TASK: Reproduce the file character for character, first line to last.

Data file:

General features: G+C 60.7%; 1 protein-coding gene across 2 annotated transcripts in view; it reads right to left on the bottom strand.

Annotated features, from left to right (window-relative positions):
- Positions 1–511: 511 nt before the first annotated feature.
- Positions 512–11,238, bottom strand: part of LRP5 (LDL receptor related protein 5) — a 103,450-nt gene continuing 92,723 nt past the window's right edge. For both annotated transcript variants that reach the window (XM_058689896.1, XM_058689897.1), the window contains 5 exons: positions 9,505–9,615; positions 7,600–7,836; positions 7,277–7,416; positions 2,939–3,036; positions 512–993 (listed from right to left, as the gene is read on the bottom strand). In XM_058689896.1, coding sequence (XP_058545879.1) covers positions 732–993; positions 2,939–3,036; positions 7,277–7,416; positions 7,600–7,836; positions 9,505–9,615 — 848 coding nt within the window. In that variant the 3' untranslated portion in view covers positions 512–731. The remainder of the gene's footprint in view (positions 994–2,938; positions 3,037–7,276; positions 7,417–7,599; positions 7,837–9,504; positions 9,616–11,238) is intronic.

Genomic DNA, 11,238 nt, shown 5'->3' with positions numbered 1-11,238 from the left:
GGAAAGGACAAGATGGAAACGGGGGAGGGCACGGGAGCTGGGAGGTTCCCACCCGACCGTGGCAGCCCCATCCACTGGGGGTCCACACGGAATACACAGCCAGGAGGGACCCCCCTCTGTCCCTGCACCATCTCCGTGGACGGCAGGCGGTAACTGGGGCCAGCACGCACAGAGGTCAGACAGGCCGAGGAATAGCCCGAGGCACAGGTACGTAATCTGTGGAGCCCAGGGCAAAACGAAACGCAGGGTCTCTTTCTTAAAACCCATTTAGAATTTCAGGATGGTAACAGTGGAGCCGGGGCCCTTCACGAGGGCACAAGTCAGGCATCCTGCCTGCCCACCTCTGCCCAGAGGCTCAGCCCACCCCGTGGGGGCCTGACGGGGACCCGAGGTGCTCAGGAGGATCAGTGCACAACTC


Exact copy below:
General features: G+C 60.7%; 1 protein-coding gene across 2 annotated transcripts in view; it reads right to left on the bottom strand.

Annotated features, from left to right (window-relative positions):
- Positions 1–511: 511 nt before the first annotated feature.
- Positions 512–11,238, bottom strand: part of LRP5 (LDL receptor related protein 5) — a 103,450-nt gene continuing 92,723 nt past the window's right edge. For both annotated transcript variants that reach the window (XM_058689896.1, XM_058689897.1), the window contains 5 exons: positions 9,505–9,615; positions 7,600–7,836; positions 7,277–7,416; positions 2,939–3,036; positions 512–993 (listed from right to left, as the gene is read on the bottom strand). In XM_058689896.1, coding sequence (XP_058545879.1) covers positions 732–993; positions 2,939–3,036; positions 7,277–7,416; positions 7,600–7,836; positions 9,505–9,615 — 848 coding nt within the window. In that variant the 3' untranslated portion in view covers positions 512–731. The remainder of the gene's footprint in view (positions 994–2,938; positions 3,037–7,276; positions 7,417–7,599; positions 7,837–9,504; positions 9,616–11,238) is intronic.

Genomic DNA, 11,238 nt, shown 5'->3' with positions numbered 1-11,238 from the left:
GGAAAGGACAAGATGGAAACGGGGGAGGGCACGGGAGCTGGGAGGTTCCCACCCGACCGTGGCAGCCCCATCCACTGGGGGTCCACACGGAATACACAGCCAGGAGGGACCCCCCTCTGTCCCTGCACCATCTCCGTGGACGGCAGGCGGTAACTGGGGCCAGCACGCACAGAGGTCAGACAGGCCGAGGAATAGCCCGAGGCACAGGTACGTAATCTGTGGAGCCCAGGGCAAAACGAAACGCAGGGTCTCTTTCTTAAAACCCATTTAGAATTTCAGGATGGTAACAGTGGAGCCGGGGCCCTTCACGAGGGCACAAGTCAGGCATCCTGCCTGCCCACCTCTGCCCAGAGGCTCAGCCCACCCCGTGGGGGCCTGACGGGGACCCGAGGTGCTCAGGAGGATCAGTGCACAACTC